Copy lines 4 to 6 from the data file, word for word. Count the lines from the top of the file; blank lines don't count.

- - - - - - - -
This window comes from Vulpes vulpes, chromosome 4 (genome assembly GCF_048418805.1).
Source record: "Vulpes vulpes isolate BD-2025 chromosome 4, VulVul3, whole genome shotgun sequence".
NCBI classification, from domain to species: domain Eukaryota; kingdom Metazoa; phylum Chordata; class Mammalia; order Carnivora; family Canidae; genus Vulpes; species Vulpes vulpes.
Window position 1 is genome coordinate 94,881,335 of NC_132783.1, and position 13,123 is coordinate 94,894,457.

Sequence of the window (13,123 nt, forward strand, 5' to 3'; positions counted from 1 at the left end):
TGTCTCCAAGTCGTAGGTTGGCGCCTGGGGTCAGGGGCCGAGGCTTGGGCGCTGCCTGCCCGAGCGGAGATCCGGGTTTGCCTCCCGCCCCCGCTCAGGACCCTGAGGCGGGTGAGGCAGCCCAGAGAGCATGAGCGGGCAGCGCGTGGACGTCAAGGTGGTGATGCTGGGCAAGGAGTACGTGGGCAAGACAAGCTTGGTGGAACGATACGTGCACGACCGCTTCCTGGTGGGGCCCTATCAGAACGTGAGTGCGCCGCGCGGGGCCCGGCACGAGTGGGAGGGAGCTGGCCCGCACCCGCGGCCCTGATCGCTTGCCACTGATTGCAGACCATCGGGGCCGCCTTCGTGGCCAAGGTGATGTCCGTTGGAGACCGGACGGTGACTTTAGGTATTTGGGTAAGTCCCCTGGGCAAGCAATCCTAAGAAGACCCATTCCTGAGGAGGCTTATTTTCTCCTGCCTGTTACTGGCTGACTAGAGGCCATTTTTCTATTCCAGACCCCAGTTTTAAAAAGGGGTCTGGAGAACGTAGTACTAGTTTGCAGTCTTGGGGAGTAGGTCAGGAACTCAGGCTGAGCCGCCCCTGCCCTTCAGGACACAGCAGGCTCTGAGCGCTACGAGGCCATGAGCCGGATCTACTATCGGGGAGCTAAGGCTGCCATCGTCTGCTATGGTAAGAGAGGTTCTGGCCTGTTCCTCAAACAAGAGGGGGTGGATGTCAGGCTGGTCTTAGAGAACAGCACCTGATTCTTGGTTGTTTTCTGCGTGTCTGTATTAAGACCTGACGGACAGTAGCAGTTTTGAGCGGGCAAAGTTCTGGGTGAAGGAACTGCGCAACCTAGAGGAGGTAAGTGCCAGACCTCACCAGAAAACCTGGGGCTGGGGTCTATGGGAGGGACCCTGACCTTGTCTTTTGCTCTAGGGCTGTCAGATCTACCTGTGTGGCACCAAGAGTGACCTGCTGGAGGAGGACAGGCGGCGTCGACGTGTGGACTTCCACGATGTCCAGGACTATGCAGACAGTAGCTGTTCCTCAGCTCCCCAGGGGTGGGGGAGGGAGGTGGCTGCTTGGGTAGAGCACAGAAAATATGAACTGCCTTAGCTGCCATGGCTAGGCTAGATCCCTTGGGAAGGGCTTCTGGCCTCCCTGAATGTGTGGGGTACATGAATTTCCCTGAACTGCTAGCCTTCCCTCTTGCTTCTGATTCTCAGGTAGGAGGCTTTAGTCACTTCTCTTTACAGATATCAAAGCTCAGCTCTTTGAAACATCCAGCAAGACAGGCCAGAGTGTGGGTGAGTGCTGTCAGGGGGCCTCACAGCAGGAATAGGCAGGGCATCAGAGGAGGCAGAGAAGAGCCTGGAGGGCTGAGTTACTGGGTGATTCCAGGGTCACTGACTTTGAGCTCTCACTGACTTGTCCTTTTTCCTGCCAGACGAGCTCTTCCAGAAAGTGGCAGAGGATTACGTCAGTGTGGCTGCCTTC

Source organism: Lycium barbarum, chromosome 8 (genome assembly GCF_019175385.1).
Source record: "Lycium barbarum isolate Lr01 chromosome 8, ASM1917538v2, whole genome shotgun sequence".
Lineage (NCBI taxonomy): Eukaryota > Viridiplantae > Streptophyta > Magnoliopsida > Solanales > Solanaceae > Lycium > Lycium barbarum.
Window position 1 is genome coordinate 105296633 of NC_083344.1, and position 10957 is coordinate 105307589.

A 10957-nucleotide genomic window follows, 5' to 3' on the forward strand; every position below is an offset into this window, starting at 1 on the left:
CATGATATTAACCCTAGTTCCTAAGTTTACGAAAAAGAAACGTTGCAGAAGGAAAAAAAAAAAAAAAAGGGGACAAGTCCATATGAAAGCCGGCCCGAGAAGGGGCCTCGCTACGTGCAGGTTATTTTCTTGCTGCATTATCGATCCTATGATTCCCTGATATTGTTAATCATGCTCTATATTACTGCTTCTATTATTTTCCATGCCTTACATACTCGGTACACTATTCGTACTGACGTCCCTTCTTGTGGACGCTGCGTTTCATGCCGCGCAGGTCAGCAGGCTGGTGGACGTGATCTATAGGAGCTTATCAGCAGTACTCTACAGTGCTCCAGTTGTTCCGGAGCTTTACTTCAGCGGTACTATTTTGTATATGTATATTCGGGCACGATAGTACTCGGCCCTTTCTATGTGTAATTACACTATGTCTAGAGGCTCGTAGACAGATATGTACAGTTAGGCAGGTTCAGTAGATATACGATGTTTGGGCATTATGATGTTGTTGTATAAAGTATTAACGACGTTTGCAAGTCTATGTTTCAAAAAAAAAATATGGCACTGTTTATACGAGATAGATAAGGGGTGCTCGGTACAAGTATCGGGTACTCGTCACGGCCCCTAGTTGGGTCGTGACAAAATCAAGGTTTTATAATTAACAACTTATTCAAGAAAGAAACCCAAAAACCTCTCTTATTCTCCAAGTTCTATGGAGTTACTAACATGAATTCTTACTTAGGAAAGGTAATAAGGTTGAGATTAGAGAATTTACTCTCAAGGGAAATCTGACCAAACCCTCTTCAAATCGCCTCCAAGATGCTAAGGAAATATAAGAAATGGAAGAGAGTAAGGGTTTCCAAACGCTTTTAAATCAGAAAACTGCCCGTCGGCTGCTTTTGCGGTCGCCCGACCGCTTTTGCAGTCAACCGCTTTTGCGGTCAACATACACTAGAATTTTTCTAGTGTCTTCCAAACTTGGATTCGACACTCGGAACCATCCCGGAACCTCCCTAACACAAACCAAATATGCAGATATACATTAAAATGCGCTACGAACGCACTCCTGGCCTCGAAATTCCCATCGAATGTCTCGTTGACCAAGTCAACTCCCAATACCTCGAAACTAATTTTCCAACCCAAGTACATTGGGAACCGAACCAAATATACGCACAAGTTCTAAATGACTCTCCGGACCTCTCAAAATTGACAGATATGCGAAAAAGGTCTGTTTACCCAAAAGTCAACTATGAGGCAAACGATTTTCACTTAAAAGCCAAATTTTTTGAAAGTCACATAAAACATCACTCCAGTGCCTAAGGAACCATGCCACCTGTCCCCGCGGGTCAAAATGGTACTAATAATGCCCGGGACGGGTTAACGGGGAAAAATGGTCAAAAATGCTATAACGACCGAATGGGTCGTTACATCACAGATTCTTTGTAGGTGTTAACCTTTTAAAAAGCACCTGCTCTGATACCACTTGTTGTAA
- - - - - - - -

Window position 1 is genome coordinate 94,881,335 of NC_132783.1, and position 13,123 is coordinate 94,894,457.

Sequence of the window (13,123 nt, forward strand, 5' to 3'; positions counted from 1 at the left end):
TGTCTCCAAGTCGTAGGTTGGCGCCTGGGGTCAGGGGCCGAGGCTTGGGCGCTGCCTGCCCGAGCGGAGATCCGGGTTTGCCTCCCGCCCCCGCTCAGGACCCTGAGGCGGGTGAGGCAGCCCAGAGAGCATGAGCGGGCAGCGCGTGGACGTCAAGGTGGTGATGCTGGGCAAGGAGTACGTGGGCAAGACAAGCTTGGTGGAACGATACGTGCACGACCGCTTCCTGGTGGGGCCCTATCAGAACGTGAGTGCGCCGCGCGGGGCCCGGCACGAGTGGGAGGGAGCTGGCCCGCACCCGCGGCCCTGATCGCTTGCCACTGATTGCAGACCATCGGGGCCGCCTTCGTGGCCAAGGTGATGTCCGTTGGAGACCGGACGGTGACTTTAGGTATTTGGGTAAGTCCCCTGGGCAAGCAATCCTAAGAAGACCCATTCCTGAGGAGGCTTATTTTCTCCTGCCTGTTACTGGCTGACTAGAGGCCATTTTTCTATTCCAGACCCCAGTTTTAAAAAGGGGTCTGGAGAACGTAGTACTAGTTTGCAGTCTTGGGGAGTAGGTCAGGAACTCAGGCTGAGCCGCCCCTGCCCTTCAGGACACAGCAGGCTCTGAGCGCTACGAGGCCATGAGCCGGATCTACTATCGGGGAGCTAAGGCTGCCATCGTCTGCTATGGTAAGAGAGGTTCTGGCCTGTTCCTCAAACAAGAGGGGGTGGATGTCAGGCTGGTCTTAGAGAACAGCACCTGATTCTTGGTTGTTTTCTGCGTGTCTGTATTAAGACCTGACGGACAGTAGCAGTTTTGAGCGGGCAAAGTTCTGGGTGAAGGAACTGCGCAACCTAGAGGAGGTAAGTGCCAGACCTCACCAGAAAACCTGGGGCTGGGGTCTATGGGAGGGACCCTGACCTTGTCTTTTGCTCTAGGGCTGTCAGATCTACCTGTGTGGCACCAAGAGTGACCTGCTGGAGGAGGACAGGCGGCGTCGACGTGTGGACTTCCACGATGTCCAGGACTATGCAGACAGTAGCTGTTCCTCAGCTCCCCAGGGGTGGGGGAGGGAGGTGGCTGCTTGGGTAGAGCACAGAAAATATGAACTGCCTTAGCTGCCATGGCTAGGCTAGATCCCTTGGGAAGGGCTTCTGGCCTCCCTGAATGTGTGGGGTACATGAATTTCCCTGAACTGCTAGCCTTCCCTCTTGCTTCTGATTCTCAGGTAGGAGGCTTTAGTCACTTCTCTTTACAGATATCAAAGCTCAGCTCTTTGAAACATCCAGCAAGACAGGCCAGAGTGTGGGTGAGTGCTGTCAGGGGGCCTCACAGCAGGAATAGGCAGGGCATCAGAGGAGGCAGAGAAGAGCCTGGAGGGCTGAGTTACTGGGTGATTCCAGGGTCACTGACTTTGAGCTCTCACTGACTTGTCCTTTTTCCTGCCAGACGAGCTCTTCCAGAAAGTGGCAGAGGATTACGTCAGTGTGGCTGCCTTC